Early Scope

Are we preparing our children for the 21st century?

Every morning, 32 million children wake up and get ready to go to the nearest anganwadi centre - a place meant to help them develop skills to prepare them for school and for life.

Conceived in 1975 as an initiative of the government for providing early childhood care and development, the anganwadis remain the largest system in India, promising to unlock the potential of millions of minds.

As the director of Sesame Workshop India, where our mission is to help children grow smarter, stronger, and kinder, I embrace the promise of the anganwadi.

The truth is, though, that all of this human capital, all of this rich potential for a better future, is entrusted to a system that is not delivering. Multiple studies over the years and, most recently, the report by the Centre for Budget and Policy Studies and UNICEF, based on a survey of anganwadis in Karnataka, confirm that children are not receiving education in these centres, let alone receiving high-quality education.

If this is not worrying us yet, it should be. As we hurtle towards a world where the workforce will need skills far beyond just reading and writing to succeed in the 21st century, it seems we are not investing nearly enough to prepare our kids for the future.

Numerous studies have proven that early childhood, used to describe the age range between 0-6 years, is the most critical period of learning for children as the foundation of brain architecture is built during these earliest years, when most rapid brain development occurs, with 700-1,000 new neural connections forming every second.

Children receiving quality early childhood education are believed to be better able to acquire the 21st century skills of communication, collaboration, problem solving, critical thinking, and creativity, and on the whole be ready to become productive members of the society. Providing children with age and development appropriate stimulus during these early years is critical to their well-being and lifelong learning.

Conceived in 1975 as an initiative of the government for providing early childhood care and development, the anganwadis remain the largest system in India, promising to unlock the potential of millions of minds.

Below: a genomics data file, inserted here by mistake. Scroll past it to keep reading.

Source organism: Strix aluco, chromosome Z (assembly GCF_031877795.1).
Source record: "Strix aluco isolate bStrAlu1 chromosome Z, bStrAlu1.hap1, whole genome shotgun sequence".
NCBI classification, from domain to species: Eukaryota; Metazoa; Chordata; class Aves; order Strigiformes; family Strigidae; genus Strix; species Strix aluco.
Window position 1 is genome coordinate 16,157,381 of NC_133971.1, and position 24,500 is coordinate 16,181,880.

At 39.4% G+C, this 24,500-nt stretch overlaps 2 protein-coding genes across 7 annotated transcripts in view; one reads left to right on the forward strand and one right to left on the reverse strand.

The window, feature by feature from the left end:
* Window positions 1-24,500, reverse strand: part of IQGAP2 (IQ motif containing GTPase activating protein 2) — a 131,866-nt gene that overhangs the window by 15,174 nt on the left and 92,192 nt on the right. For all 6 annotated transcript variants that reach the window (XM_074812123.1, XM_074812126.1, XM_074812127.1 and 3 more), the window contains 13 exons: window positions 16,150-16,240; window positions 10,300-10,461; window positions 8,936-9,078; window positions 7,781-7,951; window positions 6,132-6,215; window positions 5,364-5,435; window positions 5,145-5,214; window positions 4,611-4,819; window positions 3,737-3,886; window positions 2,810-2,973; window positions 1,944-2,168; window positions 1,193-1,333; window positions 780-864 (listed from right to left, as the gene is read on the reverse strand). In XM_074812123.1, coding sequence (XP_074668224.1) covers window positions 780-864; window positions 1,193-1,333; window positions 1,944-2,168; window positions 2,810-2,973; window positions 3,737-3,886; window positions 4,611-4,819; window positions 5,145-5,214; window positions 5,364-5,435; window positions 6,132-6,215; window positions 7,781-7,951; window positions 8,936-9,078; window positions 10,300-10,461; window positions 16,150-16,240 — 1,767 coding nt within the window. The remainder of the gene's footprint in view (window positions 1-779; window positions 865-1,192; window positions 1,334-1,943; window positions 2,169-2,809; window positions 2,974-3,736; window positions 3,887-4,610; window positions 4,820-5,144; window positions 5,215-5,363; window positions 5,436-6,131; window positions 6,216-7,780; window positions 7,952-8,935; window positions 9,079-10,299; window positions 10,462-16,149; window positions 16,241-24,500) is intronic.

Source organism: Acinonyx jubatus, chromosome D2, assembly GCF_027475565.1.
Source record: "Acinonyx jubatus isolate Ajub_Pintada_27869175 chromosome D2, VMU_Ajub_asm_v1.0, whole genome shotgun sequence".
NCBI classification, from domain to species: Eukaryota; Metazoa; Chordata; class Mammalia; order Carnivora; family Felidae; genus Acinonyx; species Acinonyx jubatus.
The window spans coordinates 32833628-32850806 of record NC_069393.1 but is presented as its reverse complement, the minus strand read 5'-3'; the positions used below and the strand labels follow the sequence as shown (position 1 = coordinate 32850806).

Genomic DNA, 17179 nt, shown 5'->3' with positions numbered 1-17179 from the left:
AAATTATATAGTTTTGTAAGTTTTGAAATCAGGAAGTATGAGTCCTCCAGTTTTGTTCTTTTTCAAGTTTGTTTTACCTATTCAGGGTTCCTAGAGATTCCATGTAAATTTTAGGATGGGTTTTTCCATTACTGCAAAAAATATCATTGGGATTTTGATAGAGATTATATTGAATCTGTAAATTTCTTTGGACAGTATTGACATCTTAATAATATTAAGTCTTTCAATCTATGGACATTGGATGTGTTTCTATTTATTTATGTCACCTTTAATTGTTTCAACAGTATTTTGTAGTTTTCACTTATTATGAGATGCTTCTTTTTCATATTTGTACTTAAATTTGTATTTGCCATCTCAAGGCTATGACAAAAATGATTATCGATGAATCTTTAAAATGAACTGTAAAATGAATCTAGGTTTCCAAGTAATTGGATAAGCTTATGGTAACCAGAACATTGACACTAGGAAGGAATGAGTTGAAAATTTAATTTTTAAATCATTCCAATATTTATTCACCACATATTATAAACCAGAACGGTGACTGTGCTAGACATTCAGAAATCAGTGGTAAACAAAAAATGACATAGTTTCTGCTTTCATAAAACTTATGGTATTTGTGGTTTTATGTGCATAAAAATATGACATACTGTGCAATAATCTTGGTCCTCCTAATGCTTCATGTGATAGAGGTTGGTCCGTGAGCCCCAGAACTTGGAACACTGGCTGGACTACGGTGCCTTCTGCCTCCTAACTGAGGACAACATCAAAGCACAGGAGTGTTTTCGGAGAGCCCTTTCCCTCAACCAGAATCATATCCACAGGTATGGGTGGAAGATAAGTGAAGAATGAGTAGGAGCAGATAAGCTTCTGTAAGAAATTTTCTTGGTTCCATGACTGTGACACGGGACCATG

The government’s regard for the pre-school sector is clear from the recent Budget. We witnessed a meagre rise in the Sarva Shiksha Abhiyan (SSA) budget, but it was disappointing to see that early education was a neglected vertical.

In 2016, the government raised its target of building AWCs by 100 per cent, thereby increasing the number to 1 lakh annually. The attention now needs to move to “bringing” children to these learning centres and improving the quality of the preschool education offered here.

In order to improve the existing conditions at the AWCs and to undertake intensive capacity-building, we need a buy-in from several stakeholders. Backing the education tools with creative, engaging, and high-quality content is critical to ensure motivation among parents to send their kids to AWCs.

Most importantly, the anganwadi educators need to be empowered to become early childhood educators, tasked with the responsibility of laying a strong foundation for our young learners.

A commitment to early childhood education is imperative to meet the sustainable development goals of eradicating poverty, reducing child mortality, achieving universal primary education, and combating diseases.

We must, as a nation, invest aggressively in improving the quality of our children’s early education, so that kids can grow up smarter, stronger and kinder.


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